Christopher

    there is still no point in what you ask.

    There is also no need for a share per user unless you are still on NT 4 which I doubt.


    ¯\_(ツ)_/¯

    Friday, October 31, 2014 12:10 AM
  • Understood. Using Windows Server 2008 R2. Currently we use a login script that maps their H drive using their share name. For example ccarter$ is D:\Users\ccarter. Just need to add a second share name for the script to still work now that we have dual ACL the server with the home folders. Again I understand there is no point to all this, but it is currently the way my company is doing things. Any help with this would be appreciated.  

    Christopher


    • Edited by Dan81 Friday, October 31, 2014 2:42 PM
    Friday, October 31, 2014 2:39 PM
  • Help with what?

    I'm sure you could understand why nobody wants to write code for you that does things in a way that has been made obsolete. There's no point in doing so, you see.

    The recommendation would be to update your processes to use a more modern way. Another way to say it: There's no point in fixing your old way, because it's been fixed already by being replaced with a better way.


    -- Bill Stewart [Bill_Stewart]

    • Marked as answer by Dan81 Friday, October 31, 2014 3:20 PM
    Friday, October 31, 2014 3:12 PM
    Moderator
  • OK. Apologize for even asking the question. Seems as though this has caused a bit of an uproar on this thread with you and jrv. I will go at this alone and in the future we are moving away from this old school way. Thanks for your assistance.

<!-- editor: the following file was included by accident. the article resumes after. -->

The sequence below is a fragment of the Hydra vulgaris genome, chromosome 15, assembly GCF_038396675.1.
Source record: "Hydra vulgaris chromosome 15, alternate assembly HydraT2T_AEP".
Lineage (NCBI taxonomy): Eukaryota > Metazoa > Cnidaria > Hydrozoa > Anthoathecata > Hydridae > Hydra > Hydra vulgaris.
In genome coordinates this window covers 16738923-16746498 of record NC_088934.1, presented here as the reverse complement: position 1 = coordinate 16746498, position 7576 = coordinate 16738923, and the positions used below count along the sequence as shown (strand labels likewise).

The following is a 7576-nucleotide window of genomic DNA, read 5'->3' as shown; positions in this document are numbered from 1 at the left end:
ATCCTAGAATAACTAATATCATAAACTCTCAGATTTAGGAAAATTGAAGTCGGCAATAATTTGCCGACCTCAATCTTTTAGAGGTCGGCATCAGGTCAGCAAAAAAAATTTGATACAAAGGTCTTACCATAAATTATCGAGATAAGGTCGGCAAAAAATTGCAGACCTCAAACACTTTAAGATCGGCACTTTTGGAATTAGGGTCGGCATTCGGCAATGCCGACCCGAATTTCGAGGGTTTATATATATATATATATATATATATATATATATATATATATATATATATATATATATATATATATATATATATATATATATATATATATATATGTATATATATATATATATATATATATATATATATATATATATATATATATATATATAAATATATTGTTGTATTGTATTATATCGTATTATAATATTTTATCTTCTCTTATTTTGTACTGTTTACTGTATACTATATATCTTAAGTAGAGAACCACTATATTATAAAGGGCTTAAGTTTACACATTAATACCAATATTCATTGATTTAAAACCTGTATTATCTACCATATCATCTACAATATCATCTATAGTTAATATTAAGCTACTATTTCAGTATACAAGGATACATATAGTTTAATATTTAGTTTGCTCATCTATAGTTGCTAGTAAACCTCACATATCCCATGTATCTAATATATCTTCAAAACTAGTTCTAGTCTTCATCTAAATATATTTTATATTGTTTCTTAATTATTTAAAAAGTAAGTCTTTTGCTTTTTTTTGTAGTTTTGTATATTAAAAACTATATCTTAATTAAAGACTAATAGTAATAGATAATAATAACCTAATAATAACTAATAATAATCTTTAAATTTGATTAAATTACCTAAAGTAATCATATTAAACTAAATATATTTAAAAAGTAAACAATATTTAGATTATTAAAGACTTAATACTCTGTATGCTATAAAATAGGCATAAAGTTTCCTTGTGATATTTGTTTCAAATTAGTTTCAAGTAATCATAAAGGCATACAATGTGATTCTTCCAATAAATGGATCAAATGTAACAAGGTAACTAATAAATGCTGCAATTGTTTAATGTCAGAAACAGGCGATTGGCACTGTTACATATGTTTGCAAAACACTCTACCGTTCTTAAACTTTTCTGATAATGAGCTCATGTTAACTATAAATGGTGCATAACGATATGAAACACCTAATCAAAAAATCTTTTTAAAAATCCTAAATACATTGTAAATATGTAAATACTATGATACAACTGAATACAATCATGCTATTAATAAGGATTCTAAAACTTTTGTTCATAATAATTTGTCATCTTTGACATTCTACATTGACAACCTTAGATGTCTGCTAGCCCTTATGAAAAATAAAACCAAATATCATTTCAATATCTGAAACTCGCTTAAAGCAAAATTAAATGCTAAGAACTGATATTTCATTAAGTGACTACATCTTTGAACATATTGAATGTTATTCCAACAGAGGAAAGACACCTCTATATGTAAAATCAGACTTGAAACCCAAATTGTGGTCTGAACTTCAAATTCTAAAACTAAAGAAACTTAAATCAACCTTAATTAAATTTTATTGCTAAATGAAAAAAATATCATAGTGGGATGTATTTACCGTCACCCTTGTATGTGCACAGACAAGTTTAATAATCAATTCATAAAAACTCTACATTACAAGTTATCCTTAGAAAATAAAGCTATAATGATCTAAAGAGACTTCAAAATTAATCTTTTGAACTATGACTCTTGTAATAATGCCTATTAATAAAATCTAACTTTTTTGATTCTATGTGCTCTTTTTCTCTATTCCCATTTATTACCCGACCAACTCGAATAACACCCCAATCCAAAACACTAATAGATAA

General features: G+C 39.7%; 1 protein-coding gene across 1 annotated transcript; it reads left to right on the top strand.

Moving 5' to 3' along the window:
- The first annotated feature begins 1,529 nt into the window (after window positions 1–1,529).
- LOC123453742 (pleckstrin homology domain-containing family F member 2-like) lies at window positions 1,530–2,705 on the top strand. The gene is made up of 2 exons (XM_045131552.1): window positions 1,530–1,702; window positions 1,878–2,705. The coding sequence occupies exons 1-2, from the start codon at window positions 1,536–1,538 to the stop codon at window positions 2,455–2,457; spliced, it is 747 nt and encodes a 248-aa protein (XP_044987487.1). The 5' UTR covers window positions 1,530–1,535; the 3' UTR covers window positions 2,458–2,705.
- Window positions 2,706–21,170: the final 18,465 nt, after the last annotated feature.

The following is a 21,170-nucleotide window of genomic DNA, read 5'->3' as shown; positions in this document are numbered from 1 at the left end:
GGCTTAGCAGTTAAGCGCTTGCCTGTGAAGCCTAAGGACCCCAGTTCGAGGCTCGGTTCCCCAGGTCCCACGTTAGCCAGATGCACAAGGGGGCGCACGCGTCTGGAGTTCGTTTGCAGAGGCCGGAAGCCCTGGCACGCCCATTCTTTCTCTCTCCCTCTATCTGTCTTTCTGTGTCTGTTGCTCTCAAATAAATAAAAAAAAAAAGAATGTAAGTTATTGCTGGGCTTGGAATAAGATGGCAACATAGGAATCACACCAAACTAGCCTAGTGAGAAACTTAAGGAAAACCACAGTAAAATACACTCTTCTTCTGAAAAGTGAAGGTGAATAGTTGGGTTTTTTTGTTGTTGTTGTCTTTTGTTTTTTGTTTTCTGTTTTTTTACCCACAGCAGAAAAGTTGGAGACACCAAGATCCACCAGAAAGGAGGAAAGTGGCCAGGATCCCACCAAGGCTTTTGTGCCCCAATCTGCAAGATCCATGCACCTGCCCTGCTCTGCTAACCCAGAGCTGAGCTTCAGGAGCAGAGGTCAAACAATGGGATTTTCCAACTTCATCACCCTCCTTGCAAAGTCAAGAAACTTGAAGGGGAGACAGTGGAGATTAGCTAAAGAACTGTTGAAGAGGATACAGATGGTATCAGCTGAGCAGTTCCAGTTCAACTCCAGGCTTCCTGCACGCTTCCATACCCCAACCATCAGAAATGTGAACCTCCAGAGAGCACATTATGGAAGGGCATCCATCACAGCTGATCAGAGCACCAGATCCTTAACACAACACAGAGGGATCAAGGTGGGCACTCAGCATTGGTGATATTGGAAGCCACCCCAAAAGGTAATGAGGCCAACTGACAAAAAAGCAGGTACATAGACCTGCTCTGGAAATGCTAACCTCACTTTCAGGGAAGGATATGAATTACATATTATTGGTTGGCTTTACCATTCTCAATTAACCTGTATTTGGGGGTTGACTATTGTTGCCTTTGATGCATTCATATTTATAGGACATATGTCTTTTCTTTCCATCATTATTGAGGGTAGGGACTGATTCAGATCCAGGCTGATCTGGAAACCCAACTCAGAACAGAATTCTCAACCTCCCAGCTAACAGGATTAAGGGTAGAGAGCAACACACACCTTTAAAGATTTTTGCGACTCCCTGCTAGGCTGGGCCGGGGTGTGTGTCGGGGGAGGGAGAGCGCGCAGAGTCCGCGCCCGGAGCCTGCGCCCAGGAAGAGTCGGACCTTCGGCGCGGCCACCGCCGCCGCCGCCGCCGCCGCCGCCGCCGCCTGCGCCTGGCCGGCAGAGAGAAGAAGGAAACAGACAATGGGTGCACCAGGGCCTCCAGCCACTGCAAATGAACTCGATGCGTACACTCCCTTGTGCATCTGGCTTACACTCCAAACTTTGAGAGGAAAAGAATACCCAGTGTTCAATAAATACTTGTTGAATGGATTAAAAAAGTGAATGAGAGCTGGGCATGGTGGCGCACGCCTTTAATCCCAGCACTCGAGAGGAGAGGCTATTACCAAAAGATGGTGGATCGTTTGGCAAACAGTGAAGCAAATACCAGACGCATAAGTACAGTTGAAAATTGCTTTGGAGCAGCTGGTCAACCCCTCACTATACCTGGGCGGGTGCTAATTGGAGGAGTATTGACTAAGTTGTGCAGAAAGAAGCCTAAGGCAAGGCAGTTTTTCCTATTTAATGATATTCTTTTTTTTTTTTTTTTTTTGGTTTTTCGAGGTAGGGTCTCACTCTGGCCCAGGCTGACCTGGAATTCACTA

Christopher

    Friday, October 31, 2014 3:19 PM
  • Understood. Using Windows Server 2008 R2. Currently we use a login script that maps their H drive using their share name. For example ccarter$ is D:\Users\ccarter. Just need to add a second share name for the script to still work now that we have dual ACL the server with the home folders. Again I understand there is no point to all this, but it is currently the way my company is doing things. Any help with this would be appreciated.  

    Christopher


    Obviously this is not the way your company is currently doing things or you would have a script that worked. It is something you are trying to do but the reasons are not clear.

    Why would you hide the user shares when you can hide a root share and simple map the user to the shared folder.  If you are putting all users at the root of the drive then you are creating a performance and management nightmare for the system.

    if you just map the user to a folder it is easy.

    NET USE H: \\server\usershares$\%username%

    THat is all you need to do.

    TO create the folder just  use MD and sset the ACL.

    The root and the share are full modify for all but the user folders are only usable by the user and the admin.

    This is how GP expects to see thjs an can be most easily created by GP.  YOu are free to use the above and do it manually. It cannot be done by a user.  It must be done by an admin.

    In your example you are not protecting anything so what is the point of any of it.

    If you just want to create a lot of folders for users just us MD with a file of names.  Use FOR /F to loop through the file.
    FOR /?

    All of this can be more easily done with PowerShell:

    Get-Content username.txt | %{New-Item -name $_ -Path c:\usershares -ItemType Directory }


    ¯\_(ツ)_/¯

    Friday, October 31, 2014 3:41 PM